Through 2014, 80% of Fortune 1000 companies will have moved from individual plans and liability to corporate liability and pooling for voice and data, according to Gartner.
As companies increase their spending on wireless and adopt ever more sophisticated mobile devices, managing service costs, security and procurement has become critical. However, Gartner analysts said that many companies still do not have thorough wireless usage policies.
“Policies are a crucial way of managing complex services,” said Phil Redman, research vice president at Gartner. “Through 2015, closer management of wireless services can save companies 10% to 35% of their wireless costs.”
According to Redman, the problem exists because wireless telephony services were originally brought into many organisations through the back door — pushed by individual users or lines of business. He said that compared to so many other aspects of IT, many organisations simply don’t have adequate internal adoption, usage or management policies directed at cellular services.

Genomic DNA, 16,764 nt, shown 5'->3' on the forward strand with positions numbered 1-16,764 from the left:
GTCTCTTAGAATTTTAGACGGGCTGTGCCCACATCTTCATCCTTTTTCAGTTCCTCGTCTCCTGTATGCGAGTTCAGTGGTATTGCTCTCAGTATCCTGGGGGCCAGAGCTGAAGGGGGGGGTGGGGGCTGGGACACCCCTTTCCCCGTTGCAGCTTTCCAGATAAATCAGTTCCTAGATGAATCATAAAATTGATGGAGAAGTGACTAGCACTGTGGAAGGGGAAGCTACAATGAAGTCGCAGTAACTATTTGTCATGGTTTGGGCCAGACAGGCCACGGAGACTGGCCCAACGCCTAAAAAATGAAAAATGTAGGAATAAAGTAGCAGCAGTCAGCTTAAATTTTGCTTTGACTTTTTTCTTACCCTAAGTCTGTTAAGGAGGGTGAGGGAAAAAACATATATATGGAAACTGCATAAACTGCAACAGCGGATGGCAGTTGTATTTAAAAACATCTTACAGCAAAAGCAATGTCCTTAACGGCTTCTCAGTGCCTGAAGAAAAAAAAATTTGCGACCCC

Gartner advises organisations to look across IT for its wireless policy, rather than limiting it just to the networking or telecom group, because wireless encompasses many different areas in the company, from IT to finance (procurement), and goes across many lines of business and technologies. A wireless solution should impact the security group, servers and messaging, application development, asset management, hardware, networking, and possibly other areas of IT.
“A good method to ensure a strong policy is to incorporate a centralised team across IT that will be impacted by mobile and wireless decisions. This team can strategise for the strongest and widest policy,” Redman said. “However, wireless policies don’t have to be large documents. Often the best, most read and most widely adopted policies are brief and to the point.”
Another best practice to follow is making sure the policies are delivered from the top down. Senior management should approve and enforce the wireless policy. Policy should also be built into enterprise resource planning (ERP) systems, and it should become part of the onboarding/off-boarding process.